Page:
Because joints contain large amounts of collagen, they can become painful and swollen when there is a Vitamin C deficiency.
Lowered Immunity To Illness
Vitamin C is a well-known antioxidant powerhouse and helps the body fight free-radicals.
Studies have touted the benefits of Vitamin C for immunity building for years. Most recently doctors have been using high doses of intravenous Vitamin C for COVID-19 patients.
Depression and Fatigue
These are some of the first signs of Vitamin C depletion in the body. Depression and fatigue are some of the emotional symptoms that present with a lack of proper Vitamin C levels in the body.
Hospitalized patients with lower levels of Vitamin C were found to be more likely to feel tired and depressed, but doctors found that patients’ moods improved once they received Vitamin C(4).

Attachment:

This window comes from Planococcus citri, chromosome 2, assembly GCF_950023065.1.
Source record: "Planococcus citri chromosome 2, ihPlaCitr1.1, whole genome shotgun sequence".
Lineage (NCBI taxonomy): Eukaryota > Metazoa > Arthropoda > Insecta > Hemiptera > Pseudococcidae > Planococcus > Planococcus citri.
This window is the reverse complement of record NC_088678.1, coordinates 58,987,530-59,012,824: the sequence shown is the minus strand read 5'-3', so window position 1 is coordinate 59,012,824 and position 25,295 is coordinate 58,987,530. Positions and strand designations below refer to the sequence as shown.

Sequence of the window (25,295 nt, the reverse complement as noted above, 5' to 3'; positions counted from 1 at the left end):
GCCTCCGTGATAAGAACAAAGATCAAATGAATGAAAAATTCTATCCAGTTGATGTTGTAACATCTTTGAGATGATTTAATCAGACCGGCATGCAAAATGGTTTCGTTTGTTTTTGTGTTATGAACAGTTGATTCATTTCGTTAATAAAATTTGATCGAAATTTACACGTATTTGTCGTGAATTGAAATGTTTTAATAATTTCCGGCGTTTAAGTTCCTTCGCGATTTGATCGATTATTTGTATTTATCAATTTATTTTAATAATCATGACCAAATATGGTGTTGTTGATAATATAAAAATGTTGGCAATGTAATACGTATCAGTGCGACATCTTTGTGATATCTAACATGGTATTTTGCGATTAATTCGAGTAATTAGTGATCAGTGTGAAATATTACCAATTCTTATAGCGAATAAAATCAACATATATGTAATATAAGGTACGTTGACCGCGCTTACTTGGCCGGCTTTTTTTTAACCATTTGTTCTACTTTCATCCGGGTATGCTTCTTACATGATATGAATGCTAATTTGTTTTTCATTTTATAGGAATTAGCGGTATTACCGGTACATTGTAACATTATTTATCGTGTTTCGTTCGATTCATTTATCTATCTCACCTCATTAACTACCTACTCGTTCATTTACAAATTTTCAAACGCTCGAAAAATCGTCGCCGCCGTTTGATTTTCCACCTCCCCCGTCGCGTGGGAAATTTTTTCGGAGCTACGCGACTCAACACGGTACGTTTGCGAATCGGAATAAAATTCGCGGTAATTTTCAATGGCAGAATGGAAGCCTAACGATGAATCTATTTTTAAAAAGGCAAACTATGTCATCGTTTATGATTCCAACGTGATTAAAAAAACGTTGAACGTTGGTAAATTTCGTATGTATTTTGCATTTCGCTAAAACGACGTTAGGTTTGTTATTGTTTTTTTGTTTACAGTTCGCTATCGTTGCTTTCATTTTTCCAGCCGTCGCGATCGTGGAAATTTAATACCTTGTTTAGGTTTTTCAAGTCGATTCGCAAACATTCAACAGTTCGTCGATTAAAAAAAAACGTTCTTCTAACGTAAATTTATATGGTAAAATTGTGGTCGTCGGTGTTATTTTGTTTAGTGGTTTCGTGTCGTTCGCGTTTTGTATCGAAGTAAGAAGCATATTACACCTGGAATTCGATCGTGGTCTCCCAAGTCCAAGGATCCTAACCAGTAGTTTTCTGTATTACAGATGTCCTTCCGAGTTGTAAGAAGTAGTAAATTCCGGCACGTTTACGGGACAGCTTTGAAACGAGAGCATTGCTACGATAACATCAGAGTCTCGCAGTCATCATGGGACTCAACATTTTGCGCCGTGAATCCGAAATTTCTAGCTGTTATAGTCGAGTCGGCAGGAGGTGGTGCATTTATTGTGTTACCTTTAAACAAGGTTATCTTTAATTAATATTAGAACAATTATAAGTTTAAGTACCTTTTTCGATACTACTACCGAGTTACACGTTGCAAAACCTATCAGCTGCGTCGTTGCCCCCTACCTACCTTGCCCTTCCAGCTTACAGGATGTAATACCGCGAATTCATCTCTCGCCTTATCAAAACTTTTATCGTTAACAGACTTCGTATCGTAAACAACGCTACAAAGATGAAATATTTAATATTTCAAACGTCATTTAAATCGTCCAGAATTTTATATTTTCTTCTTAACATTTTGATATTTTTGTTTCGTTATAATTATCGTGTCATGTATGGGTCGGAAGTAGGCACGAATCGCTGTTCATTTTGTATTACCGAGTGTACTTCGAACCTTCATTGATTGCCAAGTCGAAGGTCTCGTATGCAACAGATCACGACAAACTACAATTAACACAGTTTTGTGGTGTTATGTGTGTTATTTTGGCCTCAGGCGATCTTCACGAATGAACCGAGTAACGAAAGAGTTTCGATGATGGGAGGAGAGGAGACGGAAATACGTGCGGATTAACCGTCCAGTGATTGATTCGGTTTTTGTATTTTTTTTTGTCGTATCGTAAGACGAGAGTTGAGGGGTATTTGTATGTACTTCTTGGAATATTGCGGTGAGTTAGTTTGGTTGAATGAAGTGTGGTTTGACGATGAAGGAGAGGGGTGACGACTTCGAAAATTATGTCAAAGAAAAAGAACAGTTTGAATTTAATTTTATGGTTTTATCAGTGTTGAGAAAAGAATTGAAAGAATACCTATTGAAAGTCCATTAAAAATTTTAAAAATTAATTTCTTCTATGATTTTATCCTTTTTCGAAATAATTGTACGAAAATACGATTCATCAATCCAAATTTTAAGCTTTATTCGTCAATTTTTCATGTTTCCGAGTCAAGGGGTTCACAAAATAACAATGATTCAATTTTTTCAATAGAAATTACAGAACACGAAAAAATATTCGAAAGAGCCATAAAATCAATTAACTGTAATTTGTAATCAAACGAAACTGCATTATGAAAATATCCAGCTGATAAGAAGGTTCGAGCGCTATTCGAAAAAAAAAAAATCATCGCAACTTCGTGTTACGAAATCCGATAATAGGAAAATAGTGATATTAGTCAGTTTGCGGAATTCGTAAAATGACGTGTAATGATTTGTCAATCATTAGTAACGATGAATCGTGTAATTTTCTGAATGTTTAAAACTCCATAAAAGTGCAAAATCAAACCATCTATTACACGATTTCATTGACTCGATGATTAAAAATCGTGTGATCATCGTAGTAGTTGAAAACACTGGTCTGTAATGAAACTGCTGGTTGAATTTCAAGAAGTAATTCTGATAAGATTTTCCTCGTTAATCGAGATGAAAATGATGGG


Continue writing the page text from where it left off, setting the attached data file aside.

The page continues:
Anxiety was another reported side-effect of low levels of Vitamin C.
Why Is Vitamin C So Important?
Vitamin C is a powerful antioxidant and acts as a free-radical scavenger(5) in the body. A free radical is a type of atom or molecule that is produced as a byproduct of the normal changes that occur in cells.
Metabolism, the natural aging process, or outside environmental elements are some of the changes that can cause free radicals to form.
Free radicals are harmful to the body because they cause oxidative stress that can lead to not only the visible signs of deficiency that are mentioned above but can also lead to serious conditions like cancer and other chronic illnesses(6).
What Could Cause A Vitamin C Deficiency?